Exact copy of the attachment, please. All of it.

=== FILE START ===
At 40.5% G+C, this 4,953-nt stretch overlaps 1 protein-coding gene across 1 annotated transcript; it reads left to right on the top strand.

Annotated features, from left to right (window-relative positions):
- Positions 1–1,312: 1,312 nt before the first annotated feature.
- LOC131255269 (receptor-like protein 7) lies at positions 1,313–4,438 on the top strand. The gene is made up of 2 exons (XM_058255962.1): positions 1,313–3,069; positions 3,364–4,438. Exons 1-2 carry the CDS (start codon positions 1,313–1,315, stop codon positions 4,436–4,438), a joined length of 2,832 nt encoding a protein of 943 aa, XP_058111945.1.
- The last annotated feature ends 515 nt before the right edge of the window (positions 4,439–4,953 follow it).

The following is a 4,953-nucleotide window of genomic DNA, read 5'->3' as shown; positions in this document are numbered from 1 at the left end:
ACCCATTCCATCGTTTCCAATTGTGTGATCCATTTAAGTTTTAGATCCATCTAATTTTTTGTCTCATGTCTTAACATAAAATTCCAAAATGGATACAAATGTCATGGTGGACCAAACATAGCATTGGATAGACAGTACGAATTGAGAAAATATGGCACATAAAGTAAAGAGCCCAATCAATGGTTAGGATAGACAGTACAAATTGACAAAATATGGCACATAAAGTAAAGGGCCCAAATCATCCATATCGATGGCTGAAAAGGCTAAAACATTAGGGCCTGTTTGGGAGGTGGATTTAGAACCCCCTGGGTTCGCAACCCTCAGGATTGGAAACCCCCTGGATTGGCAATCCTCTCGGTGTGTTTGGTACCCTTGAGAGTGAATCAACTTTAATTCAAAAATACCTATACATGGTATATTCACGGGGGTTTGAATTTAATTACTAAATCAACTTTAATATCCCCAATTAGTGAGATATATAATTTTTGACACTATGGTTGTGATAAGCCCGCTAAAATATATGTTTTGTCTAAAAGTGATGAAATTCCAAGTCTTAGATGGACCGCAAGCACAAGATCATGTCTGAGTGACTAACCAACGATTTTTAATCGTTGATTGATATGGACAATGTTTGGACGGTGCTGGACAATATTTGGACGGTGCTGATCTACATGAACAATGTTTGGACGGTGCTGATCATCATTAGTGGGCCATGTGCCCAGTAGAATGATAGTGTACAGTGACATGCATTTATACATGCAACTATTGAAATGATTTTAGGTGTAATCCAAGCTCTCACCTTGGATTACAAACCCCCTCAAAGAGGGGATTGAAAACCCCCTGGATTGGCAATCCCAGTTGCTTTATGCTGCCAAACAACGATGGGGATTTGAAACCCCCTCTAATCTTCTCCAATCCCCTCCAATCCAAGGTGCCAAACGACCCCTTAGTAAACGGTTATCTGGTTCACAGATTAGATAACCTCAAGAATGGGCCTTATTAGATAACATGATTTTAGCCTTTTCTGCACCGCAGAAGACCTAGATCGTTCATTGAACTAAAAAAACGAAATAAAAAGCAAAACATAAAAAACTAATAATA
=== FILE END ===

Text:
At 40.5% G+C, this 4,953-nt stretch overlaps 1 protein-coding gene across 1 annotated transcript; it reads left to right on the top strand.

Annotated features, from left to right (window-relative positions):
- Positions 1–1,312: 1,312 nt before the first annotated feature.
- LOC131255269 (receptor-like protein 7) lies at positions 1,313–4,438 on the top strand. The gene is made up of 2 exons (XM_058255962.1): positions 1,313–3,069; positions 3,364–4,438. Exons 1-2 carry the CDS (start codon positions 1,313–1,315, stop codon positions 4,436–4,438), a joined length of 2,832 nt encoding a protein of 943 aa, XP_058111945.1.
- The last annotated feature ends 515 nt before the right edge of the window (positions 4,439–4,953 follow it).

The following is a 4,953-nucleotide window of genomic DNA, read 5'->3' as shown; positions in this document are numbered from 1 at the left end:
ACCCATTCCATCGTTTCCAATTGTGTGATCCATTTAAGTTTTAGATCCATCTAATTTTTTGTCTCATGTCTTAACATAAAATTCCAAAATGGATACAAATGTCATGGTGGACCAAACATAGCATTGGATAGACAGTACGAATTGAGAAAATATGGCACATAAAGTAAAGAGCCCAATCAATGGTTAGGATAGACAGTACAAATTGACAAAATATGGCACATAAAGTAAAGGGCCCAAATCATCCATATCGATGGCTGAAAAGGCTAAAACATTAGGGCCTGTTTGGGAGGTGGATTTAGAACCCCCTGGGTTCGCAACCCTCAGGATTGGAAACCCCCTGGATTGGCAATCCTCTCGGTGTGTTTGGTACCCTTGAGAGTGAATCAACTTTAATTCAAAAATACCTATACATGGTATATTCACGGGGGTTTGAATTTAATTACTAAATCAACTTTAATATCCCCAATTAGTGAGATATATAATTTTTGACACTATGGTTGTGATAAGCCCGCTAAAATATATGTTTTGTCTAAAAGTGATGAAATTCCAAGTCTTAGATGGACCGCAAGCACAAGATCATGTCTGAGTGACTAACCAACGATTTTTAATCGTTGATTGATATGGACAATGTTTGGACGGTGCTGGACAATATTTGGACGGTGCTGATCTACATGAACAATGTTTGGACGGTGCTGATCATCATTAGTGGGCCATGTGCCCAGTAGAATGATAGTGTACAGTGACATGCATTTATACATGCAACTATTGAAATGATTTTAGGTGTAATCCAAGCTCTCACCTTGGATTACAAACCCCCTCAAAGAGGGGATTGAAAACCCCCTGGATTGGCAATCCCAGTTGCTTTATGCTGCCAAACAACGATGGGGATTTGAAACCCCCTCTAATCTTCTCCAATCCCCTCCAATCCAAGGTGCCAAACGACCCCTTAGTAAACGGTTATCTGGTTCACAGATTAGATAACCTCAAGAATGGGCCTTATTAGATAACATGATTTTAGCCTTTTCTGCACCGCAGAAGACCTAGATCGTTCATTGAACTAAAAAAACGAAATAAAAAGCAAAACATAAAAAACTAATAATA